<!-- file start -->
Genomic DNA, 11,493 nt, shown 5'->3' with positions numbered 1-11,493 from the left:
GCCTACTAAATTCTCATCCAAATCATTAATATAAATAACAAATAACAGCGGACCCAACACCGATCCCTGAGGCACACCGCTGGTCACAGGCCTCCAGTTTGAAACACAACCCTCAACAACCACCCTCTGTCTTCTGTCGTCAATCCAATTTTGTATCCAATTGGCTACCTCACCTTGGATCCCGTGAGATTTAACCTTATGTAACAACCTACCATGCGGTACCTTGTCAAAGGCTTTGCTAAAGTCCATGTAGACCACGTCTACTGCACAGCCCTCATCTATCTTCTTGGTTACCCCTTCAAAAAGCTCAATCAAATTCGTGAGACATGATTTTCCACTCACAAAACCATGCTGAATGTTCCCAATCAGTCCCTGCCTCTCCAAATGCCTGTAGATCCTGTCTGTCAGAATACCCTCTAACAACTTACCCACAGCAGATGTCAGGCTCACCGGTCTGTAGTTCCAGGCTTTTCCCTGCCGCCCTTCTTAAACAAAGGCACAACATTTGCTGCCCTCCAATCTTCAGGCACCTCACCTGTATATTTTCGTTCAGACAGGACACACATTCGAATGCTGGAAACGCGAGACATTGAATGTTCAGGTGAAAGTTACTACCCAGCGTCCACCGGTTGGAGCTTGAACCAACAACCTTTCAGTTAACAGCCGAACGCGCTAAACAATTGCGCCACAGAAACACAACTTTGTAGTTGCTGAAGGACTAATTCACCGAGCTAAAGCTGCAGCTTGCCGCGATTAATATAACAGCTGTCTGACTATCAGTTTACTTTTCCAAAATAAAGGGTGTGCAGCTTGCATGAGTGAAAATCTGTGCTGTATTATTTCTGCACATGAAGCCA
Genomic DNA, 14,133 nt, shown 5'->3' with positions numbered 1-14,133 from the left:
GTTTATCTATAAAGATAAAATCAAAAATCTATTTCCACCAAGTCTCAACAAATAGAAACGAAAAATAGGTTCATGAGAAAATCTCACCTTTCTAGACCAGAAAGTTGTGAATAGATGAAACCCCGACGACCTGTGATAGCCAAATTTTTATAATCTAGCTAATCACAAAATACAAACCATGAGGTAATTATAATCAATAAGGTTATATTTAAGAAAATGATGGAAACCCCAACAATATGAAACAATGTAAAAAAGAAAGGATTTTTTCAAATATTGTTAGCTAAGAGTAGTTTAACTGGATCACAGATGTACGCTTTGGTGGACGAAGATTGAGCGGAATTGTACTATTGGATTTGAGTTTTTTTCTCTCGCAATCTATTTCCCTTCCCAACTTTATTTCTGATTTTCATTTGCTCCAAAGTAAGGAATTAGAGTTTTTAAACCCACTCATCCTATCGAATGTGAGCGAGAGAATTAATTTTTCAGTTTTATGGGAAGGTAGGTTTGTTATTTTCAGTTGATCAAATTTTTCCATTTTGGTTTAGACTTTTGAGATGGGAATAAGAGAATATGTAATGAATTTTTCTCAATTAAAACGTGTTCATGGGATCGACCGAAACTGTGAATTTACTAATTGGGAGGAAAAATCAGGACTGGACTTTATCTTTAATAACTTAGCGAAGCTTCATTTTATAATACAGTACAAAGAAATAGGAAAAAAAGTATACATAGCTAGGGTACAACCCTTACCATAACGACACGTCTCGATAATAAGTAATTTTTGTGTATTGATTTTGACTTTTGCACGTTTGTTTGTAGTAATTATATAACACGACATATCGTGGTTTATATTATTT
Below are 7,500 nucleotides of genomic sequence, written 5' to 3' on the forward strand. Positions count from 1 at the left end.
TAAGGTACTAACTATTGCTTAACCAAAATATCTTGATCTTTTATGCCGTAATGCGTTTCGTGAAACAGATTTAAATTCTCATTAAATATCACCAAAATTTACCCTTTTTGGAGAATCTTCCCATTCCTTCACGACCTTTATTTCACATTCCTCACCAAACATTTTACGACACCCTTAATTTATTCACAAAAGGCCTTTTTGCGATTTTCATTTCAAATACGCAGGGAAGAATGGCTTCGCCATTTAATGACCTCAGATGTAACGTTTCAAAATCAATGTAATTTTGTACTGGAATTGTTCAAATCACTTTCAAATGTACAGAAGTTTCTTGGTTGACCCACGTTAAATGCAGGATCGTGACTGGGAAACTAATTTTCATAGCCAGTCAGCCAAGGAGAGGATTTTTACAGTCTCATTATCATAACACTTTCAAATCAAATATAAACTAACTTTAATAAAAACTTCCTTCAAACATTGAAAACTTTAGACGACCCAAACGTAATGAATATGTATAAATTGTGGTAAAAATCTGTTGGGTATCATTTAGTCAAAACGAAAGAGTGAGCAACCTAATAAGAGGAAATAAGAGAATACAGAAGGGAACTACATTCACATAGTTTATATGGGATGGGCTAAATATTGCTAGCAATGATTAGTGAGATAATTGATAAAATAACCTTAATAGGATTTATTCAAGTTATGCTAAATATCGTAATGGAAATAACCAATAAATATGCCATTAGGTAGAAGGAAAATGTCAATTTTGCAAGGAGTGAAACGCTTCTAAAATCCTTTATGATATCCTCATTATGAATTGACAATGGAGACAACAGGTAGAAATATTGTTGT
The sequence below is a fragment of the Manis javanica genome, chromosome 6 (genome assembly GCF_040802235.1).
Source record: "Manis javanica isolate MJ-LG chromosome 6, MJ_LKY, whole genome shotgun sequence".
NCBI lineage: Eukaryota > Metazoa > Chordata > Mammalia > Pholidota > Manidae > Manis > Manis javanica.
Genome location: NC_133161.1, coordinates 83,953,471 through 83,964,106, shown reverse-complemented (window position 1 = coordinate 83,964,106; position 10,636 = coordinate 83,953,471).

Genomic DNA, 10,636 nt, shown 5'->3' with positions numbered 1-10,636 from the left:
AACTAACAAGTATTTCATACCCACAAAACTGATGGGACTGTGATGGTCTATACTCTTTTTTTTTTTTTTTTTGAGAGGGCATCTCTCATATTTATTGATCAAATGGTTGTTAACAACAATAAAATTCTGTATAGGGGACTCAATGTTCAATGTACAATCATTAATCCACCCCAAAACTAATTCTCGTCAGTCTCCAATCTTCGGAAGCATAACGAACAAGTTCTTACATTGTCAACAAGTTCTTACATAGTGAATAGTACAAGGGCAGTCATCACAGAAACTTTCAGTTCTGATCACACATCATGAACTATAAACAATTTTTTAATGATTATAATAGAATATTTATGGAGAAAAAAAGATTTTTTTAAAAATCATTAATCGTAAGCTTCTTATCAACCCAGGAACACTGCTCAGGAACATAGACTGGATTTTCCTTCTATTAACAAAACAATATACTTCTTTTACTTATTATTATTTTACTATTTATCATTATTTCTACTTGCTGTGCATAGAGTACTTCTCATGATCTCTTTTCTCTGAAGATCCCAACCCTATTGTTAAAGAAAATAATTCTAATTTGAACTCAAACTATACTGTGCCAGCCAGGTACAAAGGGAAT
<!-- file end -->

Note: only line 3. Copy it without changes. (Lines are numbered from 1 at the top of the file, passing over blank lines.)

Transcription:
Genomic DNA, 14,133 nt, shown 5'->3' with positions numbered 1-14,133 from the left: